Here Are America’s Most Wanted (House Committee Chairmen)

Congressional committees are kind of like Hogwarts.

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Stephanie Stamm and Emma Roller
June 5, 2014, 1 a.m.

Con­gres­sion­al com­mit­tees are a bit like the four houses of Hog­warts School of Witch­craft and Wiz­ardry — some are more de­sir­able to get in­to than oth­ers.

So, which com­mit­tees are more Gry­ffind­or than Slyther­in? In the House of Rep­res­ent­at­ives, three com­mit­tees have his­tor­ic­ally at­trac­ted the most mem­bers: Ways and Means, En­ergy and Com­merce, and Ap­pro­pri­ations. They are led, re­spect­ively, by Re­pub­lic­an Reps. Dave Camp and Fred Up­ton of Michigan, and Har­old Ro­gers of Ken­tucky.

When try­ing to suss out what makes some com­mit­tees more de­sir­able than oth­ers, there are two factors that drive all things in polit­ics: money and power. Con­sider the op­er­at­ing budgets and how much money each com­mit­tee spent on its own busi­ness in 2013 alone. The Ap­pro­pri­ations Com­mit­tee, which con­trols U.S. spend­ing policy, spent $22.9 mil­lion in the 2013 fisc­al year, in­clud­ing more than $18.7 mil­lion for staff pay.

Reps. Hal Rogers, Fred Upton, and Dave Camp (L-R). National Journal

But while the Ap­pro­pri­ations Com­mit­tee has the most money to push around, the Com­mit­tee on Ways and Means has ar­gu­ably the most power. More bills are re­ferred to Ways and Means than any oth­er com­mit­tee. In the 112th Con­gress, nearly a third of bills were re­ferred to Ways and Means. That could ex­plain why mem­bers find it such a de­sir­able club to join — between 1995 and 2011, roughly 13 mem­bers joined the com­mit­tee for every one mem­ber who left it. (One mem­ber who will be leav­ing soon is Camp, the chair­man, who has an­nounced his re­tire­ment.)

As Stacy Kaper wrote last Oc­to­ber:

With only 39 mem­bers — smallish by con­gres­sion­al stand­ards — a seat on Ways and Means is a rar­efied as­sign­ment. Twenty-one House speak­ers, eight pres­id­ents, and four Su­preme Court justices have served on the pan­el. When new­comers want to join, they typ­ic­ally have to wait for someone on Ways and Means from their state or re­gion to re­tire, lose reelec­tion, or die.

The vague-sound­ing com­mit­tee — just what is “ways and means” sup­posed to mean? — is the old­est in Con­gress, cre­ated to deal with tax policy. That’s be­cause the Con­sti­tu­tion re­quires that all bills for rais­ing rev­en­ue shall ori­gin­ate in the House. But the com­mit­tee does much more than dis­cuss tax policy — it was in front of the Ways and Means Com­mit­tee that Kath­leen Se­beli­us test­i­fied about the failed rol­lout of the Af­ford­able Care Act.

Second to Ap­pro­pri­ations is En­ergy and Com­merce, led by Up­ton. As Amy Harder wrote last April, En­ergy and Com­merce has the broad­est jur­is­dic­tion of any com­mit­tee — “any­thing that moves, burns, or is sold.” For that reas­on, En­ergy and Com­merce comes in second only to Ways and Means in the num­ber of bills that get re­ferred to it. Since it also over­sees the De­part­ment of Health and Hu­man Ser­vices, the com­mit­tee’s hear­ings were Ground Zero for the de­bate over Obama­care. And though he may not be as fam­ous as his niece Kate, Chair­man Up­ton is known as “in­flu­en­tial, per­sist­ent, and friendly” among his col­leagues.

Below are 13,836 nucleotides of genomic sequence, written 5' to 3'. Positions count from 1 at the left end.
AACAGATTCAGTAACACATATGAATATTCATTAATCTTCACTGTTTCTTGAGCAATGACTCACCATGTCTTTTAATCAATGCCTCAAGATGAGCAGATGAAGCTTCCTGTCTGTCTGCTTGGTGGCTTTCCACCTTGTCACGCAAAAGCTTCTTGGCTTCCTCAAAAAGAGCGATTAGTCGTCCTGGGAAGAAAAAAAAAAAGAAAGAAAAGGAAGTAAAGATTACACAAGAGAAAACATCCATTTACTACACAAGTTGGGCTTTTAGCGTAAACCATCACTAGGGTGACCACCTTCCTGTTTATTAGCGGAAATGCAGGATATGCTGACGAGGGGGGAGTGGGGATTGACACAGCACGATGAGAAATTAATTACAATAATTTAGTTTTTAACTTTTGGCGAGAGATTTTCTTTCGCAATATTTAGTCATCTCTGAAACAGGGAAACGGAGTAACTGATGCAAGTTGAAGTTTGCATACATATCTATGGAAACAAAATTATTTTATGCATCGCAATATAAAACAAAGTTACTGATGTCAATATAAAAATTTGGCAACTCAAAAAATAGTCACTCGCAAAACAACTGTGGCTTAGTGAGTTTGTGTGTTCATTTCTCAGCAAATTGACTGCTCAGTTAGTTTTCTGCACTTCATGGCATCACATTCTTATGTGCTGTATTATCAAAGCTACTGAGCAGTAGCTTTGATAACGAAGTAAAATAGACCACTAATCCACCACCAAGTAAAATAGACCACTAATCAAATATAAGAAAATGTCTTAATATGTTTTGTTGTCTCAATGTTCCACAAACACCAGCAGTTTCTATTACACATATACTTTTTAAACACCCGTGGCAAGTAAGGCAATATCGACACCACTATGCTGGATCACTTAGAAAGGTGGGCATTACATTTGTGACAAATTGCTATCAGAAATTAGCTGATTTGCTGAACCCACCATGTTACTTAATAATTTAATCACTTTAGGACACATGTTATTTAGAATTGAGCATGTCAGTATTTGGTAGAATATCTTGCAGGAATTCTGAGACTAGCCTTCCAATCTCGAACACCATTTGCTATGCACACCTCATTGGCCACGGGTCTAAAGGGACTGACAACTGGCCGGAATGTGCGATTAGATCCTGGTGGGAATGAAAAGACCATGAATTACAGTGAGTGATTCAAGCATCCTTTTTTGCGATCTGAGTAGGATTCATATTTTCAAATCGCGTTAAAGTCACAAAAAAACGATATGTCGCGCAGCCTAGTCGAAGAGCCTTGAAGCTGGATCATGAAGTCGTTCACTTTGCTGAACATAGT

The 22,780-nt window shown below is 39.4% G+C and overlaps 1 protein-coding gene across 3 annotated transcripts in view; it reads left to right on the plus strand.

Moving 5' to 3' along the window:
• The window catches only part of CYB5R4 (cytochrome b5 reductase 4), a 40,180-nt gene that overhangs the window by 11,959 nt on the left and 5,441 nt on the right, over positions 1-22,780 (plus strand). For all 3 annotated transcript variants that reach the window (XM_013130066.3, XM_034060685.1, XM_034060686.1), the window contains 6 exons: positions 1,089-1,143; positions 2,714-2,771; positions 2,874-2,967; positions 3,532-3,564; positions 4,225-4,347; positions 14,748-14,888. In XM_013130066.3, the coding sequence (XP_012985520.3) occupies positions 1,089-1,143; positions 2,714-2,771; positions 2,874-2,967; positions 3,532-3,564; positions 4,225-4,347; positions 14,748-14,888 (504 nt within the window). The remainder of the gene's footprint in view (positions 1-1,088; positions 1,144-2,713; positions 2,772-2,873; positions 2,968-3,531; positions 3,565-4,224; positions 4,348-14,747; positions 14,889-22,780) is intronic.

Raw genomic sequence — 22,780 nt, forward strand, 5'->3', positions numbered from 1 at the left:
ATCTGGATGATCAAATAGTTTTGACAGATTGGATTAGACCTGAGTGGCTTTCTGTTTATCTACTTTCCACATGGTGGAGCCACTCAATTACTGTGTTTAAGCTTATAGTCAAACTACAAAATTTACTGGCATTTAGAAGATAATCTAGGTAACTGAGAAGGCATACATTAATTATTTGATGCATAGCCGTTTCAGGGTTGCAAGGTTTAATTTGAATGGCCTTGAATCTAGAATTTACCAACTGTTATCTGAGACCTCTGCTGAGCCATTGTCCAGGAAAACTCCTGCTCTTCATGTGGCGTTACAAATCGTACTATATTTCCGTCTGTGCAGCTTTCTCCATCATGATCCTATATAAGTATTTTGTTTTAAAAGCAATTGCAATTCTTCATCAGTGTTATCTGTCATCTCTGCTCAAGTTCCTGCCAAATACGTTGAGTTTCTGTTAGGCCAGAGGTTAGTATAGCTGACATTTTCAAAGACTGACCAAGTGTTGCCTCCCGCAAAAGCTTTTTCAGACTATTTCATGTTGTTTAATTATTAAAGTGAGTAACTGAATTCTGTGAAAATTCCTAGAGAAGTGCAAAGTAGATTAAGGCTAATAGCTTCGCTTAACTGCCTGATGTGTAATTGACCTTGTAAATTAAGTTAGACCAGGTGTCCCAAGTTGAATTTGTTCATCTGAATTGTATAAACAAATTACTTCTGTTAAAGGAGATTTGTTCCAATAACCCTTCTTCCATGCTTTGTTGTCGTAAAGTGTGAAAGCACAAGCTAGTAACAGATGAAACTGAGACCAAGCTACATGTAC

“Some of the most tal­en­ted and know­ledge­able mem­bers on Cap­it­ol Hill from both parties serve on En­ergy and Com­merce, and we work hard as a team to pro­duce mean­ing­ful le­gis­la­tion, con­duct rig­or­ous over­sight, and shine a light on is­sues at the fore­front of our na­tion­al de­bate,” Up­ton said in a state­ment to Na­tion­al Journ­al.

An hon­or­able men­tion goes to the House Over­sight and Gov­ern­ment Af­fairs Com­mit­tee, which is tasked with in­vest­ig­at­ing fraud and ab­use in the fed­er­al gov­ern­ment. The com­mit­tee came in third in terms of its 2013 op­er­at­ing budget. And the com­mit­tee’s chair­man, Rep. Dar­rell Issa of Cali­for­nia, has garnered many in­cen­di­ary hear­ings (and even more head­lines) with his com­mit­tee’s work. Think of the IRS or Benghazi scan­dals — they wouldn’t have had nearly as much stay­ing power without Issa’s dogged pur­suit of Obama prox­ies like Eric Hold­er, Hil­lary Clin­ton, and now John Kerry.

“As has been ex­haust­ively doc­u­mented, our fed­er­al gov­ern­ment wastes bil­lions of dol­lars each year, either through mis­man­age­ment or through out­right stu­pid­ity,” Issa wrote in a joint state­ment ask­ing for more money last March. “The Over­sight Com­mit­tee is in a unique po­s­i­tion in that for every dol­lar you in­vest in us, we re­turn it one hun­dred — or per­haps one thou­sand — times over in po­ten­tial sav­ings.”

Ob­vi­ously, there are oth­er com­mit­tee chairs in the House who wield con­sid­er­able power. As chair­man of the Budget Com­mit­tee, Rep. Paul Ry­an of Wis­con­sin has shaped Re­pub­lic­ans’ spend­ing philo­sophy — even if his pro­pos­als don’t have a chance of be­com­ing law with Harry Re­id as Sen­ate ma­jor­ity lead­er and Barack Obama as pres­id­ent. Rep. Buck McK­eon of Cali­for­nia, who leads the Armed Ser­vices Com­mit­tee, and Rep. Bob Good­latte of Vir­gin­ia, who chairs the Ju­di­ciary Com­mit­tee, have also made their pres­ence known. And Rep. Trey Gowdy of South Car­o­lina has the op­por­tun­ity to gen­er­ate a lot of press lead­ing the newly cre­ated se­lect com­mit­tee to in­vest­ig­ate the Benghazi at­tack, and thereby pick up where Issa left off. (Then, there will al­ways be the less sought-after com­mit­tees: go­ing back to our Hog­warts meta­phor, the House Sci­ence Com­mit­tee may well be Huffle­puff.)

But in terms of power and de­sirab­il­ity — both real and per­ceived — these three chair­men are Con­gress’ Most Wanted.